Located about 6 kilometers from Conversano, the Marchione Castle in the eighteenth century was used as a hunting lodge and summer residence of the Acquaviva d'Aragona, counts of Conversano. The castle is also used as a location for receptions, meetings and conferences. The catering and service are taken care of, in every detail, directly and exclusively, by the Castle staff.
Castello Marchione History
The origin of the name Marchione is ignored, a name that identifies both the castle and the district.
The building was a hunting lodge of the Acquaviva of Aragona, counts of Conversano, whose uninterrupted affiliation dates back to Rinaldo Acquaviva, lord of Atri, who lived around the year one thousand. The Acquaviva of Aragona usually resided in the castle of Conversano and used Marchione as a hunting lodge, consisting of a forest of oaks and Mediterranean scrub and extended hectares 1,260 hectares; of this forest survives an oak specimen whose age can be estimated in about five centuries.
Following the Norman conquest of Puglia in the 11th century, Conversano acquired considerable importance from a strategic and economic point of view, becoming a county under the rule of the Altavilla family. Subsequently, in the Angevin age, the county passed to the Brienne, the Enghien, the Luxembourg, the Sanseverino and the Barbiano. At the beginning of the XV century, the county became a fief of the Caldora and Orsini Del Balzo families. Later it came to the Acquaviva d'Aragona with the marriage (1456) of Giulio Antonio Acquaviva with Caterina, daughter of Giovanni Antonio Orsini Del Balzo, prince of Taranto, and remained under their rule until 1806, the year of the abolition of feudalism in the Kingdom of Naples. The county of Conversano was one of the seven potentates of southern Italy and included, in addition to Conversano, the territories of Bitetto, Bitonto, Casamassima, Gioia, Cassano, Noci, Turi, Castellana and Casal Castiglione.
Noteworthy were the figures of some accounts of the Acquaviva d´Aragona family, including the aforementioned Giulio Antonio.
His son Andrea Matteo, also a man of arms, but above all a learned humanist, was the protagonist of important political events: he participated in the conspiracy of the barons of 1485 against the Aragonese king; sided against the Spaniards in the conflict between France and Spain between the late fifteenth and early sixteenth centuries for the possession of the Kingdom of Naples, thus causing the siege of Conversano by the Spaniards themselves. A special mention goes to Giangirolamo II Acquaviva d'Aragona, the most powerful feudal lord of Puglia in the seventeenth century, known as "il Guercio delle Puglie", founder of Alberobello, known for his skill in the use of weapons, his courage and his patronage. At only seventeen, at the head of 300 knights defended by Manfredonia, attacked by the Turks. It sided in defense of the Spanish government in the uprisings of 1647 and 1648, which, started with the revolt of Masaniello in Naples, quickly spread in the cities and the countryside, also assumed an anti-feudal character.
To Giangirolamo II we owe the ten paintings depicting episodes of the liberated Jerusalem by the Neapolitan painter Paolo Finoglio, whom he called to court around 1635.
After the death of Guercio, in the context of the crisis and the general decline of the great southern feudalism, the county of Conversano started towards a slow decline.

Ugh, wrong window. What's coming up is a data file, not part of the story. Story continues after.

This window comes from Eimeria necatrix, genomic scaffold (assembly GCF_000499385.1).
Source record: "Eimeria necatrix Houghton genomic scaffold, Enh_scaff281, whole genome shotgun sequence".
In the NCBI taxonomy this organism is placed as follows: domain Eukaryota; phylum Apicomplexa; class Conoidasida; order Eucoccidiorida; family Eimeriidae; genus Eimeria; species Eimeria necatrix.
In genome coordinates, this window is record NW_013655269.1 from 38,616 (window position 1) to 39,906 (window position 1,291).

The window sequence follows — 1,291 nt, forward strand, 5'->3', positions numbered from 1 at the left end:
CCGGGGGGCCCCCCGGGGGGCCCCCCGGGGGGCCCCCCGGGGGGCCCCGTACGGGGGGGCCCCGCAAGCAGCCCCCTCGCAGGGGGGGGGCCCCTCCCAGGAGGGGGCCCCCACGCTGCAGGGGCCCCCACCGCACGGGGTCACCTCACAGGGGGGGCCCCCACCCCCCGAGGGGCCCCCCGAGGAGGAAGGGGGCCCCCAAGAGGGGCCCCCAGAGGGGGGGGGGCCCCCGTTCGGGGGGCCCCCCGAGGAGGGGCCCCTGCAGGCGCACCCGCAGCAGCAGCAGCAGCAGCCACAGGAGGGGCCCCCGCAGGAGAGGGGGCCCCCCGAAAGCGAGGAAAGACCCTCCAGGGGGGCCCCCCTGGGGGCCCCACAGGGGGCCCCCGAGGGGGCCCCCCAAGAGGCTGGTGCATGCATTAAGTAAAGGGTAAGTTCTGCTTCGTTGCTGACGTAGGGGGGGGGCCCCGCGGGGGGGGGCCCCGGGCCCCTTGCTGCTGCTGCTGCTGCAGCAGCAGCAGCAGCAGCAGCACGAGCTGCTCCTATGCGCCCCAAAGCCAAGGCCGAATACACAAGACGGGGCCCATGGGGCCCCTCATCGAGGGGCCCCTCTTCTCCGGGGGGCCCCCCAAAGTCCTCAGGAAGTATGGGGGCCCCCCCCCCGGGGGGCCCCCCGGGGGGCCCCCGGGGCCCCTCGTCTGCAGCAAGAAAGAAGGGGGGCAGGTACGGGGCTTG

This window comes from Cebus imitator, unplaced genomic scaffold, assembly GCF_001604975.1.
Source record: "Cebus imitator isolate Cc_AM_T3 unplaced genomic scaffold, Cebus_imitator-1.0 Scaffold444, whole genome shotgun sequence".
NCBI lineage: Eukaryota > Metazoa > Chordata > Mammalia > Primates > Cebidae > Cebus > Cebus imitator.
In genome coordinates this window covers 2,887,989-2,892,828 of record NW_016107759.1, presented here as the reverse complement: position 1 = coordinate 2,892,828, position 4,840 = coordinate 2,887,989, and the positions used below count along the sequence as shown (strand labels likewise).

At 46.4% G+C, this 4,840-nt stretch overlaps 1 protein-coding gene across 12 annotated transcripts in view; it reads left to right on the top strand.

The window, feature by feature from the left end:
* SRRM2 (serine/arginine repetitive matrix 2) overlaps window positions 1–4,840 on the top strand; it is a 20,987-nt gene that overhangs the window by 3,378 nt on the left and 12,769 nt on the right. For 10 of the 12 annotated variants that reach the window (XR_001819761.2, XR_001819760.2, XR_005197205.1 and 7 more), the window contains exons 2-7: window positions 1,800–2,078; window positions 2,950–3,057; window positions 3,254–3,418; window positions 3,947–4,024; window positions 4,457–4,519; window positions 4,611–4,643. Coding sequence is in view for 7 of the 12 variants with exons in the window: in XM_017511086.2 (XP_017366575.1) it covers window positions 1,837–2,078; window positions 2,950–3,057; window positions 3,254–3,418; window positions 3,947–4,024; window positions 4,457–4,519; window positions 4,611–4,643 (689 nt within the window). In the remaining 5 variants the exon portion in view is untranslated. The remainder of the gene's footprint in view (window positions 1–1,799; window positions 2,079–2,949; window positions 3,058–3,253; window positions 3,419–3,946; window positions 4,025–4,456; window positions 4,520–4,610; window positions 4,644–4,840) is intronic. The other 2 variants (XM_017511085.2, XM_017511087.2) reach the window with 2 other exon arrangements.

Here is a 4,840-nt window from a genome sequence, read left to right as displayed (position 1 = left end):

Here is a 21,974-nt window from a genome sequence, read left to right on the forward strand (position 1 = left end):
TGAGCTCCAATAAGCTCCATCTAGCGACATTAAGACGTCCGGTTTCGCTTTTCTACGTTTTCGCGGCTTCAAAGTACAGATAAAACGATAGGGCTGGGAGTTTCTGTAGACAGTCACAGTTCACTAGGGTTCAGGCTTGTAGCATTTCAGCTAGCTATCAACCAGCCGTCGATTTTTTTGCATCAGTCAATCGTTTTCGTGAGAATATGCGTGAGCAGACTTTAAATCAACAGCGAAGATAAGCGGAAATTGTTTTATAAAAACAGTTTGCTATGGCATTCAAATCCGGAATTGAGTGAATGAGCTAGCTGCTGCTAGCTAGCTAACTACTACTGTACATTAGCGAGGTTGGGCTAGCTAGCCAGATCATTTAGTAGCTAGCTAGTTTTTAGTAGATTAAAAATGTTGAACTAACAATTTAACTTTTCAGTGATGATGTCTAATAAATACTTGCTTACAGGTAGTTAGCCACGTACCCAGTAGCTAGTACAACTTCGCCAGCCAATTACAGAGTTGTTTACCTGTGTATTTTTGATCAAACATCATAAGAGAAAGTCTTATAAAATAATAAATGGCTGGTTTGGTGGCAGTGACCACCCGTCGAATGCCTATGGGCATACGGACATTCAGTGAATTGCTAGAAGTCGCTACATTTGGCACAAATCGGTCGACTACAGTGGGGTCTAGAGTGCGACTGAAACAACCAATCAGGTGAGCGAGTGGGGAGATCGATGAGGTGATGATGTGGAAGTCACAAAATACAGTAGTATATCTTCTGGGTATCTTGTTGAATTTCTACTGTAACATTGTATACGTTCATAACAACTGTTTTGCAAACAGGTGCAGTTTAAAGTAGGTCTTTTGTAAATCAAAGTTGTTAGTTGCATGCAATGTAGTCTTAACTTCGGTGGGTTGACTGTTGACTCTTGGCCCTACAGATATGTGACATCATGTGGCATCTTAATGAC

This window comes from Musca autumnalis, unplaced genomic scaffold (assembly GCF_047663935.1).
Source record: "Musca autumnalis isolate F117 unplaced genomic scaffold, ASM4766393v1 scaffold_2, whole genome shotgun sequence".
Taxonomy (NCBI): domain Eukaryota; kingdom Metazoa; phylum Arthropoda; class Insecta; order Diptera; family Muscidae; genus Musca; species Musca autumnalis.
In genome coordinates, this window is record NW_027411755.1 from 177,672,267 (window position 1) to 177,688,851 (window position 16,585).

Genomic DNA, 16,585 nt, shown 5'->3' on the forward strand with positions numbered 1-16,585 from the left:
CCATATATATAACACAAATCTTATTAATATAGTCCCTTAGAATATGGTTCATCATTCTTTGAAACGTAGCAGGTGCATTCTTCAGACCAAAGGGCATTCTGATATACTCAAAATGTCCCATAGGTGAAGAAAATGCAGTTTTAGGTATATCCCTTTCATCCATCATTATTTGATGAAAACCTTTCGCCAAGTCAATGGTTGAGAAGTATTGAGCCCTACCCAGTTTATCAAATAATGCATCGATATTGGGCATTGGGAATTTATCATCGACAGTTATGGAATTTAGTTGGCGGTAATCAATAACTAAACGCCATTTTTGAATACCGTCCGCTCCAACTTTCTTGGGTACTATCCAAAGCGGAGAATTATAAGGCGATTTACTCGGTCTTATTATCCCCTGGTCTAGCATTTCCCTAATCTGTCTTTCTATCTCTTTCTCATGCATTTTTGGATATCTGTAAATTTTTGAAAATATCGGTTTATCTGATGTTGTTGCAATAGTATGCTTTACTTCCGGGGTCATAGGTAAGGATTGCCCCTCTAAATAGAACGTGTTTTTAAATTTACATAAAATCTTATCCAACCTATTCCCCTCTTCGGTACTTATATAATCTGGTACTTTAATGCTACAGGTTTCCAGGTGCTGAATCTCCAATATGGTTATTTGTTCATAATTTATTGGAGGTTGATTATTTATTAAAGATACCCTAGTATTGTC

In the nineteenth century, in which there was a widespread deterioration of the artistic and environmental heritage, Marchione also experienced its worst moment: the castle, together with the land, leased to farmers who were inattentive to goods and artistic values, was used as an agricultural space and the forest was tilled.
Princess Giulia Acquaviva of Aragon, around 1920-30, took back possession of Marchione and started a patient restoration. This meritorious work of preservation and enhancement was continued with love, competence and commitment by his son, Prince Don Fabio Tomacelli Filomarino (1920-2003), a man of great and profound religiosity, always attentive to the needs and suffering of the people, a true witness of an extraordinary lifestyle, the last descendant of the Acquaviva d'Aragona family.
The castle, which presents perfect symmetry both along the longitudinal axis and along the transversal one, is spread over three floors: the ground floor, the mezzanine floor and the four towers, arranged at the four corners, all from the Middle Ages, the upper floor of baroque-neoclassical period (late seventeenth century); the latter, according to some, would be the work of the Vanvitellian school.
On the upper floor the ceilings, originally made of wood and paintings, were replaced in the nineteenth century with masonry vaults, except for the central hall, on whose wooden (original) ceiling is depicted the quartered coat of arms of the Acquaviva d´Aragona house; this shows the Acquaviva coat of arms (rampant lion) and the coat of arms, in turn quartered, of Aragon (poles, etc.); among others, the Filomarino coat of arms. In the same hall, on the left wall (for those entering), two genealogical trees are painted on canvas: the first is from the Acquaviva d'Aragona house, the second from the Enriquez house (the royal house of Castile, of which a branch became extinct in the house Filomarino); on the opposite wall there is an oil painting depicting Giangirolamo II Acquaviva d’Aragona, called “il Guercio delle Puglie”. On the same walls, lower down, there are "Medallions" (oil paintings on copper) depicting the various Dukes of Atri of the Acquaviva house. In another room there is the painting depicting the Countess Isabella Filomarino, wife of Giangirolamo II, who held the county during the various absences of the spouse, and to whose pious will is due the construction of the church of Carmine in Conversano (1652).